Marlene Ramallo Cooke, widow of Washington Redskins owner Jack Kent Cooke, can remain in the United States for at least four more months while her attorneys keep fighting the Justice Department over plans to deport her.

Cooke and her attorneys appeared in U.S. District Court in Washington yesterday to argue that U.S. immigration authorities have no legal right to return her to her native Bolivia. Government lawyers argued otherwise and urged Judge Emmet G. Sullivan to dismiss her lawsuit immediately.

Sullivan, however, said he was not inclined to reject Cooke's claim so quickly. He ordered attorneys on both sides to submit briefs during the summer. A follow-up hearing is scheduled for Oct. 1. Meanwhile, Cooke can stay in the country.

Cooke, who gained prominence during her sometimes tumultuous marriage to Jack Kent Cooke, declined comment on her latest legal strategy, as did one of her attorneys, Lynda Schuler.

The Immigration and Naturalization Service wants to deport Cooke, citing her 1986 guilty plea to a charge of conspiracy to distribute cocaine. Because she was not a U.S. citizen, the conviction subjected her to deportation procedures. Cooke contends that the government promised in 1988 not to deport her in return for her help in narcotics investigations. Both sides agreed that Cooke's cooperation helped lock up major drug dealers.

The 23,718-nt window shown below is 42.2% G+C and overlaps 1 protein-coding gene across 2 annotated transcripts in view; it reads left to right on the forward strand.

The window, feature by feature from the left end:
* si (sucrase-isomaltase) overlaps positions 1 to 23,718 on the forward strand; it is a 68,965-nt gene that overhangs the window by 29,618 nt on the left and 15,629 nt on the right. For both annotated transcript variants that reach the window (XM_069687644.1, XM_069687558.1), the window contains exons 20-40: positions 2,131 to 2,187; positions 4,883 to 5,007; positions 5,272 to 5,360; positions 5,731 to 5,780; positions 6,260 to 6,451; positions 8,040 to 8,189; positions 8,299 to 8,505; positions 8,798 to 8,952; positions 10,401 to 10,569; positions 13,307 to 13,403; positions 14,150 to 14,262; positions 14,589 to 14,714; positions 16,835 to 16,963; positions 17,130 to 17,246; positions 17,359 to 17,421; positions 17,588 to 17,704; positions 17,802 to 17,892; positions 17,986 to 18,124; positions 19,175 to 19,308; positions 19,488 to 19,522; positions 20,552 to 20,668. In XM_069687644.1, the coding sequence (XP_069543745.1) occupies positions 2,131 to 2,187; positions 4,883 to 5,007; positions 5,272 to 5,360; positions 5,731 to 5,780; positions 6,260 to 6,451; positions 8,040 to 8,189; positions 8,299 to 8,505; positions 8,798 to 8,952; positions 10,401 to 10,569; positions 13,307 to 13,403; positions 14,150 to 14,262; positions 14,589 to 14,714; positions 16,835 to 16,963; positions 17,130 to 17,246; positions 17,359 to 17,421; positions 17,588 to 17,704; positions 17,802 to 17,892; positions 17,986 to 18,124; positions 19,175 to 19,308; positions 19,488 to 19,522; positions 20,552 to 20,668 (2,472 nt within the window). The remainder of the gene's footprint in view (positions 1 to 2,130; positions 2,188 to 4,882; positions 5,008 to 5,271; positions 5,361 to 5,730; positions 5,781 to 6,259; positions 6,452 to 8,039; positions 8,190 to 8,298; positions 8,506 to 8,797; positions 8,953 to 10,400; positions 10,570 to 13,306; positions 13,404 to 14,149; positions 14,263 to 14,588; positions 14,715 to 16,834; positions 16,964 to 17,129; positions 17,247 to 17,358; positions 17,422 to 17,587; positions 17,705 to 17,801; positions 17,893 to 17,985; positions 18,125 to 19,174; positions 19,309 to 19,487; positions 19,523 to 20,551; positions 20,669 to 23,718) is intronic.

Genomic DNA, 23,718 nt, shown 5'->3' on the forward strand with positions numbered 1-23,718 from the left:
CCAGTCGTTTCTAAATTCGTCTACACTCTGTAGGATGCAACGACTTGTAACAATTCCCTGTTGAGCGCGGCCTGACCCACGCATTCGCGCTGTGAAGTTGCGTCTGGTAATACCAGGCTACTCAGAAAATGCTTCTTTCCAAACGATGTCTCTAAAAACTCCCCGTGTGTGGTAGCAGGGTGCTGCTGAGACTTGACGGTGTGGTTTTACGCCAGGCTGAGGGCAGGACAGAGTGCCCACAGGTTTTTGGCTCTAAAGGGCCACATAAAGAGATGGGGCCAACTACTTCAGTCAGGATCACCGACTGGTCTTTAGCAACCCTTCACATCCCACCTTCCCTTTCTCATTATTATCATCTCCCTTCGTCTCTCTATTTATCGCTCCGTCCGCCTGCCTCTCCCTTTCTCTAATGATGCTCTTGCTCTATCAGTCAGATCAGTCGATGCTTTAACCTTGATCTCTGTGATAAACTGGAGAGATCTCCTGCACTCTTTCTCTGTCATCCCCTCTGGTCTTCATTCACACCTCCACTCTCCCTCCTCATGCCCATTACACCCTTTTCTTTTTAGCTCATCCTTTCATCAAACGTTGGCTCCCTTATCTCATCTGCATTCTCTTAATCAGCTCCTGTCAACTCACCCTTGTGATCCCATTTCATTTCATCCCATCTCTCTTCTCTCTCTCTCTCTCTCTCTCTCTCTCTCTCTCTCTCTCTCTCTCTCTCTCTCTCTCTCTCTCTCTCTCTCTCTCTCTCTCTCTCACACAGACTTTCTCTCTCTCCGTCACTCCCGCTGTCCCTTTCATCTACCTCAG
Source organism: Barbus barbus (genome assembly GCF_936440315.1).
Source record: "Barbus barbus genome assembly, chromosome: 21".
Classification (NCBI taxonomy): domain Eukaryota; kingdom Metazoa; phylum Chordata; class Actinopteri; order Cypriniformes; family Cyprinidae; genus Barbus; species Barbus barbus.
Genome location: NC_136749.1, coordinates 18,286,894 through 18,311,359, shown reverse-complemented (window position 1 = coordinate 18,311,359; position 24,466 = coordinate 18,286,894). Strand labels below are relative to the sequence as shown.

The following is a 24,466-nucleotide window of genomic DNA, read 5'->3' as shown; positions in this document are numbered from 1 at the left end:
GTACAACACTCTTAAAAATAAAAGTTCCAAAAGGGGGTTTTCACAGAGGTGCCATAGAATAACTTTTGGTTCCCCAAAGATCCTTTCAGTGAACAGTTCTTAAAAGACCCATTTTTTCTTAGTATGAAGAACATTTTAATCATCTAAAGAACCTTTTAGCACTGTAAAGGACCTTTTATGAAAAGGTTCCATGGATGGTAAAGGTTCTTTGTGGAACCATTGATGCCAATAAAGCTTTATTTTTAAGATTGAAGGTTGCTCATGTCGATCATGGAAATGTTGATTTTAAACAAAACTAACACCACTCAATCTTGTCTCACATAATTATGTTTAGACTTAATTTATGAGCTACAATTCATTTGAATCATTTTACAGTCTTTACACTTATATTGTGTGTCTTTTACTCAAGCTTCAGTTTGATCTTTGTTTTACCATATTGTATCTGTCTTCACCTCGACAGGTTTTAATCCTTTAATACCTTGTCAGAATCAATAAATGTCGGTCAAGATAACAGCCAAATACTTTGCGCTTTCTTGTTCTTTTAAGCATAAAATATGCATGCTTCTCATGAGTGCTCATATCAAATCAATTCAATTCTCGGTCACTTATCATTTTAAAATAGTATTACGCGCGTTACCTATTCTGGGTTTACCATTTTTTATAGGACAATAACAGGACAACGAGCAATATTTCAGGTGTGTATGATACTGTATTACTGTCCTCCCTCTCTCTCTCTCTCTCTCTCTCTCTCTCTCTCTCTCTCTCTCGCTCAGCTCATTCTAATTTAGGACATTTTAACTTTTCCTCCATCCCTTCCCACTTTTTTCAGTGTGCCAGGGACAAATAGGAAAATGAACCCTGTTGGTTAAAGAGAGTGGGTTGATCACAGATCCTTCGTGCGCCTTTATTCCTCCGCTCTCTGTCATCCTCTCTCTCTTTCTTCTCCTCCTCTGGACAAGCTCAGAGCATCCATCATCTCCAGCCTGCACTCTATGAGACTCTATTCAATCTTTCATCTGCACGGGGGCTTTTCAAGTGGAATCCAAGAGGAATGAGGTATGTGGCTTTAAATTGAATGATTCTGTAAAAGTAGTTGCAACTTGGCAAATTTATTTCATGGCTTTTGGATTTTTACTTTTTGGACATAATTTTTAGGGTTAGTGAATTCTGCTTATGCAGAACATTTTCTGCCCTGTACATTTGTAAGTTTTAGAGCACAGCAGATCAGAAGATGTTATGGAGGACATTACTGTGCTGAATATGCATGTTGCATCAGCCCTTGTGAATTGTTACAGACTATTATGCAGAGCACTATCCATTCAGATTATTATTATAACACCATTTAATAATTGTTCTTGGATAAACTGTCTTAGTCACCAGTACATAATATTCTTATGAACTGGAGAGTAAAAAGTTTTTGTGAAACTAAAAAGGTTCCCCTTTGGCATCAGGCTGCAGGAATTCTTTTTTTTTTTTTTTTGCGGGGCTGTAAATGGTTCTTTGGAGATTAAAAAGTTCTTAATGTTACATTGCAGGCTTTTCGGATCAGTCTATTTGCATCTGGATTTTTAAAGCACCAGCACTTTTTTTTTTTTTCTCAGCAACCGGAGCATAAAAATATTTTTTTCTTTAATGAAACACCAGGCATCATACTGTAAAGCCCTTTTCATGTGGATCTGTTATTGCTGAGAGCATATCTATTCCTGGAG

But in court yesterday, the Justice Department's Mary Jane Candaux said Cooke was supposed to remain in the United States only until the drug investigations were completed. Once that was over, in 1992, the INS acted to deport her. If anyone from the Drug Enforcement Administration made promises beyond that, Candaux said, they were "contrary to law" and not binding.

The two sides have gone back and forth over the issue in previous court proceedings. Cooke earlier filed a lawsuit in U.S. District Court contending that she had a "contract" to stay in the United States. A federal judge ruled in her favor in 1996, but the decision was reversed by the U.S. Court of Appeals for the D.C. Circuit. The Supreme Court declined in March to hear that case.

Cooke and the INS also are fighting before the 4th U.S. Circuit Court of Appeals in Richmond over administrative procedures used by the INS in its efforts to deport her. Candaux contended that the Richmond court is the proper forum for Cooke's legal challenges and accused her of "shopping" around for a favorable decision.

The latest Washington lawsuit, filed in March, alleges that deportation would be an extreme violation of Cooke's constitutional rights to due process. Cooke's attorneys contend that she has no chance of survival if returned to Bolivia because of her cooperation in the drug investigations.